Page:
de Jong: Rationally Connected Varieties

Deformation theory

Let $ X$ be a nonsingular projective variety over $ \mathbb{C}$, and let $ C \hookrightarrow X$ be a one-dimensional closed subscheme. We have $ \mathscr{O}_X \supset \mathscr{I}_C$, the ideal sheaf of $ C$, and we assume that $ C$ is a local complete intersection, or what is equivalent, $ \mathscr{I}_C/\mathscr{I}_C^2$ is a locally free sheaf of $ \mathscr{O}_C$-modules of rank $ \dim X-1$. For example, this holds if $ X$ is a nodal curve.

Definition. The normal bundle of the curve $ C$ in $ X$ is

$\displaystyle \mathscr{N}_C X=\mathscr{H}om_{\mathscr{O}_C}(\mathscr{I}_C/\mathscr{I}_C^2,\mathscr{O}_C). $

We have that

$\displaystyle \widetilde{\mathscr{O}}_{{\mathrm{Hilb}}_X,[C]}=\mathbb{C}[[t_1,\dots,t_d]]/(f_1,\dots,f_r), $

where $ d=h^0(C,\mathscr{N}_C X)$, and $ r \leq h^1(C,\mathscr{N}_C(X))$. We say that $ H^0$ is the deformation space, and $ H^1$ are the obstructions to deformation. In particular, the dimension the Zariski tangent space of the Hilbert scheme at $ [C]$ has $ \mathscr{T}_{[C]} {\mathrm{Hilb}}_X=H^0(C,\mathscr{N}_C X)$, and it has dimension at least $ \chi(\mathscr{N}_C X)$, the Euler characteristic.

Example. In the case where $ [f:C \to \mathbb{P}^1] \in \overline{\mathcal{M}_g}(\mathbb{P}^1,d)$, with $ C$ is a smooth genus $ g$ curve, and $ f$ having at worst simple branchings, then there are no obstructions to deformation and

$\displaystyle \mathscr{T}_{[f]} \overline{\mathcal{M}_g}(\mathbb{P}^1,d)=\bigoplus_{P\in{\mathrm{Ram}}(f)} \mathscr{T}_{\mathbb{P}^1}\vert _{f(P)}. $

This is a canonical way of understanding how to move branch points on maps to $ \mathbb{P}^1$.

A map of moduli spaces

Let $ f:X \to \mathbb{P}^1$ be a nonconstant morphism with $ X$ a nonsingular projective variety over $ \mathbb{C}$, and let $ C \subset X$ be a closed subscheme which is a smooth curve of genus $ g$, such that the ramification of $ f\vert _C$ is simple. In a (formal) neighborhood of $ [C \subset X]$, the spaces $ \overline{\mathcal{M}_g}(X,[C])$ and the $ {\mathrm{Hilb}}_X$ are the same. The map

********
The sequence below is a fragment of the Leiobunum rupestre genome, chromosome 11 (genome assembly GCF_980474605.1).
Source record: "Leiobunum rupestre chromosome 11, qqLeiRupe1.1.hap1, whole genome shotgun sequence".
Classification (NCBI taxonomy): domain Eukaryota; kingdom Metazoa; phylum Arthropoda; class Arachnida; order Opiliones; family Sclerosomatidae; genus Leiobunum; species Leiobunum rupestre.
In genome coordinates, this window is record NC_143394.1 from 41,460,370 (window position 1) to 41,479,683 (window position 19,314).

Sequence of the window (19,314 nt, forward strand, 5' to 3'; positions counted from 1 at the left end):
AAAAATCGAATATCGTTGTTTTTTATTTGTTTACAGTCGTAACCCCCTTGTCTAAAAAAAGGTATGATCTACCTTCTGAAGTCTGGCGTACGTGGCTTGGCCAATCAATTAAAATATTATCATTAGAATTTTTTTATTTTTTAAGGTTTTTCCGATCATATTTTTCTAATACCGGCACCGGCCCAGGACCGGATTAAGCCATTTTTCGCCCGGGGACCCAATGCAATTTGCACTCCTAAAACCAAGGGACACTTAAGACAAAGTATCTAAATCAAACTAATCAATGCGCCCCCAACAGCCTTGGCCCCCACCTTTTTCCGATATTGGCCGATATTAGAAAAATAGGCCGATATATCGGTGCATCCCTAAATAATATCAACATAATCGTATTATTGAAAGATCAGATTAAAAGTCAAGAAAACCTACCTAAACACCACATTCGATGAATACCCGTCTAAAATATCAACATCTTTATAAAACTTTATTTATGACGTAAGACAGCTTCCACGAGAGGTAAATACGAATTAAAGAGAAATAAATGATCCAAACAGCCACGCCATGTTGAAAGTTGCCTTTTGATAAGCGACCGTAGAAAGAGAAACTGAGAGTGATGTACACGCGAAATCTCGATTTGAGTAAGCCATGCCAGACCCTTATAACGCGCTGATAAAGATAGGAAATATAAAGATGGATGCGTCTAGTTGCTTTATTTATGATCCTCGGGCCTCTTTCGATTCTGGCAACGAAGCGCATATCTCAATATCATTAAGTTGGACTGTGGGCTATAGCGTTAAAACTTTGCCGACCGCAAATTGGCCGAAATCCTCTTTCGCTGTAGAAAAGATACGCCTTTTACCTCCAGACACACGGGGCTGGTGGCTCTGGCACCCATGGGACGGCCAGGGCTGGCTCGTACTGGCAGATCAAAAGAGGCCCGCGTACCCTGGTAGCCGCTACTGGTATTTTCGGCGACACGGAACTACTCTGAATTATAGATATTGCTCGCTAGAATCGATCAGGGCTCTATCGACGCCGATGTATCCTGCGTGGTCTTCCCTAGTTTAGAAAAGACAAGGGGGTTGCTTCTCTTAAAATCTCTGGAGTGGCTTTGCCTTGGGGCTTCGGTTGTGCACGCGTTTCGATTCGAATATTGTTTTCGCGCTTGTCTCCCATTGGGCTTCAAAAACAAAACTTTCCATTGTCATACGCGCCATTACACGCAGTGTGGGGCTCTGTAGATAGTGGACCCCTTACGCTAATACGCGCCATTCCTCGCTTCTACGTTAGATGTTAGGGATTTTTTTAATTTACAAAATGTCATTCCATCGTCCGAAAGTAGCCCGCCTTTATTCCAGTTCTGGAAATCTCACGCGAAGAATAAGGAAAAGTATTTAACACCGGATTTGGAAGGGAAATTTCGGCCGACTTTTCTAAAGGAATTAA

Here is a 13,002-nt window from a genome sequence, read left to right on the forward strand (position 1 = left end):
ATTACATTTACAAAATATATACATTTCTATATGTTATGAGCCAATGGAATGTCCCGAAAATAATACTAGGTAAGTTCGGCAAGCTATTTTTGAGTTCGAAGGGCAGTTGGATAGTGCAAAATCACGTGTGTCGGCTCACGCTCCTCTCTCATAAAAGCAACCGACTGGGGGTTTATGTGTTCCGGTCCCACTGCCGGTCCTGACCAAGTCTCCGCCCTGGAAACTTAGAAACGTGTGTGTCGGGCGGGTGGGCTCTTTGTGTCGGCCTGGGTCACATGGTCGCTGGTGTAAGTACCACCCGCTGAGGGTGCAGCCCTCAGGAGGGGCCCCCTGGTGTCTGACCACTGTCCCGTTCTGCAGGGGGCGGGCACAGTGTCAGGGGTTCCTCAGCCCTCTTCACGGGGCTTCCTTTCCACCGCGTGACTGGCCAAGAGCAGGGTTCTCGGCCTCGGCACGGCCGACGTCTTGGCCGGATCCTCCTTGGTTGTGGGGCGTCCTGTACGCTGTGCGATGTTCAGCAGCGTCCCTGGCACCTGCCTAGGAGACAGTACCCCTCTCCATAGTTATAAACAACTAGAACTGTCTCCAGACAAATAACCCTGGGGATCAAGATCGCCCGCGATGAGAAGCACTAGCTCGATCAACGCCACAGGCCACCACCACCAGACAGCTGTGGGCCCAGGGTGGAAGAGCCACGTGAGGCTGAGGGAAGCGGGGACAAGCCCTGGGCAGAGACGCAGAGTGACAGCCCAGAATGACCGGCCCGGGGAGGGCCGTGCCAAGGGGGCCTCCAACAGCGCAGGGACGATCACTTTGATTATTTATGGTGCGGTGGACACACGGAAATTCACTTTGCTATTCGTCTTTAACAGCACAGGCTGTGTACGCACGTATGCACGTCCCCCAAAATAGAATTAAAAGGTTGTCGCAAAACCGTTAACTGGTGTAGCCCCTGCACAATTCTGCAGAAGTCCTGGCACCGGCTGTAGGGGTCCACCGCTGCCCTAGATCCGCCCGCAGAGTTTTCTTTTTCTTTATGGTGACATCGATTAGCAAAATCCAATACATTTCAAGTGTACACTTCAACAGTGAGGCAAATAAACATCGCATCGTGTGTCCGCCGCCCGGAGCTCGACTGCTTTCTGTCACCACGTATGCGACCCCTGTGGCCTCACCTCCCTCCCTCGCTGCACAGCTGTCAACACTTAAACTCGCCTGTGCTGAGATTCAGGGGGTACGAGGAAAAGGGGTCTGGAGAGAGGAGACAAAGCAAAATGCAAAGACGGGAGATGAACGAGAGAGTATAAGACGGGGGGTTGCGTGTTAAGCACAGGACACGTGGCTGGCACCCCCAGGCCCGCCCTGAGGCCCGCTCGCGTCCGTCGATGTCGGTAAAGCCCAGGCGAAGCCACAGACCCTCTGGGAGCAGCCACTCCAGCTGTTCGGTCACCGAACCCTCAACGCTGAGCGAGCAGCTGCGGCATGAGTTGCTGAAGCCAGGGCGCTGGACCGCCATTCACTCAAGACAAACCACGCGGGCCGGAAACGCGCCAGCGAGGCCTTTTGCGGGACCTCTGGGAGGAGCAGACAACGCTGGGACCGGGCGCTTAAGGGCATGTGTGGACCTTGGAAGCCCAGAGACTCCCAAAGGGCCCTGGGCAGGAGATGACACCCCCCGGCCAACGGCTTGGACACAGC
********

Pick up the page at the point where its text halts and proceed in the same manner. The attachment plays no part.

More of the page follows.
$\displaystyle \overline{\mathcal{M}_g}(X,[C]) \to \overline{\mathcal{M}_g}(\mathbb{P}^1,d) $

where $ d$ is the degree of $ f$ on $ C$, induces on tangent spaces

$\displaystyle H^0(C,\mathscr{N}_C X) \to \textstyle{\bigoplus}_{P\in{\mathrm{Ram}}(f\vert _C)} \mathscr{T}_{\mathbb{P}^1}\vert _{f(P)} $

induced by the right vertical arrow in the diagram

$\displaystyle \xymatrix{
0 \ar[r] & \mathscr{T}_C \ar@{=}[d] \ar[r] & \mathscr{...
...rt _C \ar[r] & (f^*\mathscr{T}_{\mathbb P^1}\vert C)/\mathscr{T}_C \ar[r] & 0

If $ C$ is contained in the smooth locus of $ f$, then the middle vertical map $ \mathscr{T}_X\vert _C \to f^*\mathscr{T}_{\mathbb{P}^1}\vert _C$ is surjective, hence also the right vertical map $ \mathscr{N}_C X \to (f^*\mathscr{T}_{\mathbb{P}^1}\vert C)/\mathscr{T}_C$ is also surjective as maps of sheaves. This will not give a surjection on global sections, however one has:

Corollary. If $ C$ is contained in the smooth locus of $ f$, and $ \mathscr{N}_C X$ is ``sufficiently positive'', then the morphism

$\displaystyle \overline{\mathcal{M}_g}(X,[C]) \to \overline{\mathcal{M}_g}(\mathbb{P}^1,d) $

analytically locally around $ [C \subset X]$ is a projection $ \mathbb{C}^{a+b} \to \mathbb{C}^b$.

One argues that the Hilbert scheme is smooth at the point $ [C \subset X]$ since one can twist by a small number of points and keep that the $ H^1$ vanishes. In particular, the corollary implies that the morphism is surjective.